Regional Arts NSW
Skip to content

Young Musicians From Across the State Meet in Sydney for Inspiring Orchestral Project

Four Orange Regional Conservatorium students will take part in orchestral tutorials and masterclasses with leading musicians from the Sydney Symphony Orchestra and Australian World Orchestra, at a two-day workshop hosted by Sydney Conservatorium of Music.
Thirty-eight young musicians from regional towns across NSW travel to Sydney this July for two days of intensive workshops, masterclasses and concerts with three leading classical music organisations.
On Monday 24 July, the students will work with expert musicians from the Sydney Symphony Orchestra (SSO), who will give the young musicians tutorials on key orchestral repertoire.
On Tuesday 25 July, the students will take part in masterclasses with members of the Australian World Orchestra (AWO), a unique ensemble made up of Australian musicians drawn from top orchestras around the world.
The students will also attend two concert performances, by SSO at Sydney Opera House, and by AWO Chamber 8 at City Recital Hall.
While in Sydney, they are hosted by the Sydney Conservatorium of Music for two days of intensive orchestral rehearsals and workshops. Nine tertiary students from Sydney Conservatorium will play alongside and mentor the younger regional musicians, as part of Sydney Conservatorium’s Richard Pulley Outreach and Regional Engagement Program, affectionately known as the “buddy” program.
The regional music students range in age from 11 to 18 years, and are all members of Regional Youth Orchestra NSW (RYO), an auditioned orchestra of talented young musicians established in 2016 by the Association of NSW Regional Conservatoriums.
RYO draws its players from the NSW Regional Conservatoriums, a network of 17 regional music schools funded by the NSW Government through the Department of Education to provide high quality music education for regional schools and communities.
“The Association of NSW Regional Conservatoriums has forged wonderful partnerships with a number of leading music organisations,” says President of the Association of NSW Regional Conservatoriums, Anita Bellman.
“Our July project in Sydney sees three of our major partners, the Australian World Orchestra, the Sydney Conservatorium of Music and the Sydney Symphony Orchestra, all collaborating with our own youth orchestra to provide the best possible opportunities for these talented young musicians.”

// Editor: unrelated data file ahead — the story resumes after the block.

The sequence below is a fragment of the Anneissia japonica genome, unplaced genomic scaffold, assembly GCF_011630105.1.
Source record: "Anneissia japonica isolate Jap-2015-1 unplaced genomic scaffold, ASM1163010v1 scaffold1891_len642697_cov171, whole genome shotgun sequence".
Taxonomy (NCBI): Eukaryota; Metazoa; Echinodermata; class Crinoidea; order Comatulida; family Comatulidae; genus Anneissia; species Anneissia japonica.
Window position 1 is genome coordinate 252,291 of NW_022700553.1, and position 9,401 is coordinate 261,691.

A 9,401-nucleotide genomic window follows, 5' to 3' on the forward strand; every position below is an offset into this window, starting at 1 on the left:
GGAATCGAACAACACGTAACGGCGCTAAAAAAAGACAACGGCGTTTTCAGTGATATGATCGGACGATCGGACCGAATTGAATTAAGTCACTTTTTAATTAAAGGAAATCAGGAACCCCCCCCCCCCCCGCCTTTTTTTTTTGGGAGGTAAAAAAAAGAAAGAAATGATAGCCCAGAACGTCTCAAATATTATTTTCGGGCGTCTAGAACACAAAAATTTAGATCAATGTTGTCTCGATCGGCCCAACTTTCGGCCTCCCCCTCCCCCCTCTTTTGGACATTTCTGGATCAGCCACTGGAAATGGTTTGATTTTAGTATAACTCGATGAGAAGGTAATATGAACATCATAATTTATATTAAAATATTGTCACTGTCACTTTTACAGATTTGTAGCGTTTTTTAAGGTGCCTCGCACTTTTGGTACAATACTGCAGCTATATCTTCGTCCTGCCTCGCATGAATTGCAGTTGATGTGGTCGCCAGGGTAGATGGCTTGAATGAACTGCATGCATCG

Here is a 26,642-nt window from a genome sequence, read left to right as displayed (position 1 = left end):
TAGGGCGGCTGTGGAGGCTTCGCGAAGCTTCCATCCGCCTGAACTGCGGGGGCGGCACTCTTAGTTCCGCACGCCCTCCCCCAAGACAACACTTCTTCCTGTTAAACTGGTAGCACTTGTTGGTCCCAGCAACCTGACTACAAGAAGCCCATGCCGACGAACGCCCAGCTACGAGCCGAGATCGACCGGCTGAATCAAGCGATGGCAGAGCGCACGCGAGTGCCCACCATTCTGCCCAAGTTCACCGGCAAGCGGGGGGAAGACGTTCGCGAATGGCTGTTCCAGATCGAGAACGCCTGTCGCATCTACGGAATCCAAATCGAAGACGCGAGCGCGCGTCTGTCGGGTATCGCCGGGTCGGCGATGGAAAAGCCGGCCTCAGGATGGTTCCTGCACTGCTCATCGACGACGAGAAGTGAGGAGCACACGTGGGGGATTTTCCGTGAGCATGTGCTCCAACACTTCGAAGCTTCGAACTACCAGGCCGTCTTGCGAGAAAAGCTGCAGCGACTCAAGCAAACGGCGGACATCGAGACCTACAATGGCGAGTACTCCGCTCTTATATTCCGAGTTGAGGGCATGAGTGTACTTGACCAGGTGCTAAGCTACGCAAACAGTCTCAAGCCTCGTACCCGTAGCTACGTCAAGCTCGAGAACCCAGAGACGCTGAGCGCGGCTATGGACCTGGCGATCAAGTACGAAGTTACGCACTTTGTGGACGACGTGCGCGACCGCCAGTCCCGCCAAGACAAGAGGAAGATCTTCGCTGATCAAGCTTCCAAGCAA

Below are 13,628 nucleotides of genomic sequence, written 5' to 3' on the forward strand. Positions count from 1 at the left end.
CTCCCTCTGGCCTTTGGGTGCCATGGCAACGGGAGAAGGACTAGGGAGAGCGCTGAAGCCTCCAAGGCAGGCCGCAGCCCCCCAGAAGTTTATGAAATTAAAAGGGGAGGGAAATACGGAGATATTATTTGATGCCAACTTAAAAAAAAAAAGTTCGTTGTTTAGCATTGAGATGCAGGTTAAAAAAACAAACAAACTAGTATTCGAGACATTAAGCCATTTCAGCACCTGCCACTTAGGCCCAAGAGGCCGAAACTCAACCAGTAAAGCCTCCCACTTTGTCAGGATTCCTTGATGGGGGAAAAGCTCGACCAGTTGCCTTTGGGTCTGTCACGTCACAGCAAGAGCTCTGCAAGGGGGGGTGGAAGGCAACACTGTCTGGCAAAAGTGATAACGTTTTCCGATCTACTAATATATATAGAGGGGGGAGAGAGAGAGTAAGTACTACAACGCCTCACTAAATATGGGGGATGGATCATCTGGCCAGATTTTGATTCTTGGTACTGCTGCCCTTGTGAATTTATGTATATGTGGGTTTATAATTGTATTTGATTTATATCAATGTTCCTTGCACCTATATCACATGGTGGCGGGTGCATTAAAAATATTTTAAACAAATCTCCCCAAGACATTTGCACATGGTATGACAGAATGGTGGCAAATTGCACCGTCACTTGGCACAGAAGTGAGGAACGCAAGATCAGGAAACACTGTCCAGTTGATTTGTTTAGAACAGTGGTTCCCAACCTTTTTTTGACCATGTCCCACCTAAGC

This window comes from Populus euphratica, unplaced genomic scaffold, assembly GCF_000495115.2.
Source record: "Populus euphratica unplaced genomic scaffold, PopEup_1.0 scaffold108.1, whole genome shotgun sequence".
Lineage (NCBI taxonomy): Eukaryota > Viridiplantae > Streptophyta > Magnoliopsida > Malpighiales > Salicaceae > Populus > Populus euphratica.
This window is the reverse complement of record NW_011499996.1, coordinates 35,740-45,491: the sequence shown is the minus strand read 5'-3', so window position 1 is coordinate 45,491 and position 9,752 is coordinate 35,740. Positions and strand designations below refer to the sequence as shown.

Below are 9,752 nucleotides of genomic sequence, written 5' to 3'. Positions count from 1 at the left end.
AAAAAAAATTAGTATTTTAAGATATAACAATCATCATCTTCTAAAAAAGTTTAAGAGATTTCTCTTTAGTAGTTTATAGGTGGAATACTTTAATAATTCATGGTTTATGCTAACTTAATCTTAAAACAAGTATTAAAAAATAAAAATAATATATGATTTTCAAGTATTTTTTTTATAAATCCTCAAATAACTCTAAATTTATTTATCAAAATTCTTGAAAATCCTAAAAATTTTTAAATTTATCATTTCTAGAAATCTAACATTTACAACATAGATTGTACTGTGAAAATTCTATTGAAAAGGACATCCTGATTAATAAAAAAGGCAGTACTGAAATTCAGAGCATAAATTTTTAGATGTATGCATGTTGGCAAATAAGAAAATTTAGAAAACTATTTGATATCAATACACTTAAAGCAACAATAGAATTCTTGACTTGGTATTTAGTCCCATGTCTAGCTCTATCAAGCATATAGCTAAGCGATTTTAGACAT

Karrah Cisco, Ben Hoskins-Murphy, Sophie Hoskins-Murphy and Harry Macpherson will be representing Orange Regional Conservatorium at this exciting event.
Bringing the students together for this inspiring program of activities in Sydney has required months of planning on the part of the Association, and very generous support from the three major arts organisations partnering on the project.
“We have young musicians coming all the way from Coffs Harbour in the north, Wagga and Albury down south, and more from Armidale, Tamworth, Central Coast, Goulburn, Bathurst, Orange, Dubbo, Wollongong, Young and the Upper Hunter,” says RYO conductor Patrick Brennan, who is also Chair of the Association’s Performance Projects Committee.
“Their 2-day program in Sydney is packed with rehearsals, tutorials, masterclasses and attending concerts. At our previous orchestral projects, the students gained real insight into the life of a professional musician and several decided to pursue music as a career as a result. I’m sure this experience will bring similar inspiration to our young musicians.”
The young musicians of RYO will meet up again in November, this time in Lismore, where they have been invited to perform a concert for Artstate, Regional Arts NSW’s conference and festival.
“The repertoire we work on in Sydney this July will form part of the concert program for the Lismore project,” says Adam Wills, RYO conductor and Vice President of the Association of NSW Regional Conservatoriums.
“So getting together in Sydney and working with expert professional musicians will be very inspiring for RYO’s future performances.”